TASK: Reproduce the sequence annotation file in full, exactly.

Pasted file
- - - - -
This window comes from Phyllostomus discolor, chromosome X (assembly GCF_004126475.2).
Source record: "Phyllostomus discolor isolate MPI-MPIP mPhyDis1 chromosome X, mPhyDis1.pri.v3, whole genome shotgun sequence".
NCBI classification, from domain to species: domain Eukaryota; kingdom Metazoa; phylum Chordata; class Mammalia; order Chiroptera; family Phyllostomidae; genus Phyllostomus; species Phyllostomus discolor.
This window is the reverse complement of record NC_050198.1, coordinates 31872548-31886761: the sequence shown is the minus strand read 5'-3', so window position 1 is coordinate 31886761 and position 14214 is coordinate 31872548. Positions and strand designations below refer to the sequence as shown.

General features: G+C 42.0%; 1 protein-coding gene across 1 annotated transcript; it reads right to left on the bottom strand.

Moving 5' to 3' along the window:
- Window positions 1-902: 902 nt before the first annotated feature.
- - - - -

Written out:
This window comes from Phyllostomus discolor, chromosome X (assembly GCF_004126475.2).
Source record: "Phyllostomus discolor isolate MPI-MPIP mPhyDis1 chromosome X, mPhyDis1.pri.v3, whole genome shotgun sequence".
NCBI classification, from domain to species: domain Eukaryota; kingdom Metazoa; phylum Chordata; class Mammalia; order Chiroptera; family Phyllostomidae; genus Phyllostomus; species Phyllostomus discolor.
This window is the reverse complement of record NC_050198.1, coordinates 31872548-31886761: the sequence shown is the minus strand read 5'-3', so window position 1 is coordinate 31886761 and position 14214 is coordinate 31872548. Positions and strand designations below refer to the sequence as shown.

General features: G+C 42.0%; 1 protein-coding gene across 1 annotated transcript; it reads right to left on the bottom strand.

Moving 5' to 3' along the window:
- Window positions 1-902: 902 nt before the first annotated feature.